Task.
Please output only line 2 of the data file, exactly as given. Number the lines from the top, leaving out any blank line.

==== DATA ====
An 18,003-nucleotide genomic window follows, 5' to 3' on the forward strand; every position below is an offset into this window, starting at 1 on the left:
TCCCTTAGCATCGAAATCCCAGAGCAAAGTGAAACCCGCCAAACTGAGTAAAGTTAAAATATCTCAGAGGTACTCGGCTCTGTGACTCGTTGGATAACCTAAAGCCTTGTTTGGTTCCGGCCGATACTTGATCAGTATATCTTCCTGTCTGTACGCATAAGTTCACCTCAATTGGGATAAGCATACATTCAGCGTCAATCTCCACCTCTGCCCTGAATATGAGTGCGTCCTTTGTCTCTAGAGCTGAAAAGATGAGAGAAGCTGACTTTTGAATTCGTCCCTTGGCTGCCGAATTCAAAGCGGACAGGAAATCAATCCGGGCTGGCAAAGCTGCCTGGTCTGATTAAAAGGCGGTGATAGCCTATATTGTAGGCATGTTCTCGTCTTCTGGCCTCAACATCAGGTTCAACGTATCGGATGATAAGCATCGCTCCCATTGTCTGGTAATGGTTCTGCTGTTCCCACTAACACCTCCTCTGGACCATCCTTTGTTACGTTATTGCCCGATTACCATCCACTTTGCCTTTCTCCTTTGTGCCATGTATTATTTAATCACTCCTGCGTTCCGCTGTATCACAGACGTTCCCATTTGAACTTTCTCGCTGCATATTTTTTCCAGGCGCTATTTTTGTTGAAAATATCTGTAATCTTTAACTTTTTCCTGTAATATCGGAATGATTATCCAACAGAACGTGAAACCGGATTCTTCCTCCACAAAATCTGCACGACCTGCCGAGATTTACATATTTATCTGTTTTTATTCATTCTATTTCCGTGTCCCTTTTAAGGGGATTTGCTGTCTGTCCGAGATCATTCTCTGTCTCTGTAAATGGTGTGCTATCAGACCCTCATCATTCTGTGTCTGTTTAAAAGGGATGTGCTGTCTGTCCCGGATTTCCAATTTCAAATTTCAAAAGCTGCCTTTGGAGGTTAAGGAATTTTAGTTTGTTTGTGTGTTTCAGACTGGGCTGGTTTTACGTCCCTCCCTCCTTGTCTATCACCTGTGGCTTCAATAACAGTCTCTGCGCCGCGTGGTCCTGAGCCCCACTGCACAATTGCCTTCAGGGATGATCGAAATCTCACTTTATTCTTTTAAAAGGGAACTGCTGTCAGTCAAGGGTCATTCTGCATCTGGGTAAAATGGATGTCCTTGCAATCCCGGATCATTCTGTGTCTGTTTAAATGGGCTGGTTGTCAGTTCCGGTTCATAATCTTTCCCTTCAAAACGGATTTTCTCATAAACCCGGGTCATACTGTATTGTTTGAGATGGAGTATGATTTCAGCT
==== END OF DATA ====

TCCCTTAGCATCGAAATCCCAGAGCAAAGTGAAACCCGCCAAACTGAGTAAAGTTAAAATATCTCAGAGGTACTCGGCTCTGTGACTCGTTGGATAACCTAAAGCCTTGTTTGGTTCCGGCCGATACTTGATCAGTATATCTTCCTGTCTGTACGCATAAGTTCACCTCAATTGGGATAAGCATACATTCAGCGTCAATCTCCACCTCTGCCCTGAATATGAGTGCGTCCTTTGTCTCTAGAGCTGAAAAGATGAGAGAAGCTGACTTTTGAATTCGTCCCTTGGCTGCCGAATTCAAAGCGGACAGGAAATCAATCCGGGCTGGCAAAGCTGCCTGGTCTGATTAAAAGGCGGTGATAGCCTATATTGTAGGCATGTTCTCGTCTTCTGGCCTCAACATCAGGTTCAACGTATCGGATGATAAGCATCGCTCCCATTGTCTGGTAATGGTTCTGCTGTTCCCACTAACACCTCCTCTGGACCATCCTTTGTTACGTTATTGCCCGATTACCATCCACTTTGCCTTTCTCCTTTGTGCCATGTATTATTTAATCACTCCTGCGTTCCGCTGTATCACAGACGTTCCCATTTGAACTTTCTCGCTGCATATTTTTTCCAGGCGCTATTTTTGTTGAAAATATCTGTAATCTTTAACTTTTTCCTGTAATATCGGAATGATTATCCAACAGAACGTGAAACCGGATTCTTCCTCCACAAAATCTGCACGACCTGCCGAGATTTACATATTTATCTGTTTTTATTCATTCTATTTCCGTGTCCCTTTTAAGGGGATTTGCTGTCTGTCCGAGATCATTCTCTGTCTCTGTAAATGGTGTGCTATCAGACCCTCATCATTCTGTGTCTGTTTAAAAGGGATGTGCTGTCTGTCCCGGATTTCCAATTTCAAATTTCAAAAGCTGCCTTTGGAGGTTAAGGAATTTTAGTTTGTTTGTGTGTTTCAGACTGGGCTGGTTTTACGTCCCTCCCTCCTTGTCTATCACCTGTGGCTTCAATAACAGTCTCTGCGCCGCGTGGTCCTGAGCCCCACTGCACAATTGCCTTCAGGGATGATCGAAATCTCACTTTATTCTTTTAAAAGGGAACTGCTGTCAGTCAAGGGTCATTCTGCATCTGGGTAAAATGGATGTCCTTGCAATCCCGGATCATTCTGTGTCTGTTTAAATGGGCTGGTTGTCAGTTCCGGTTCATAATCTTTCCCTTCAAAACGGATTTTCTCATAAACCCGGGTCATACTGTATTGTTTGAGATGGAGTATGATTTCAGCT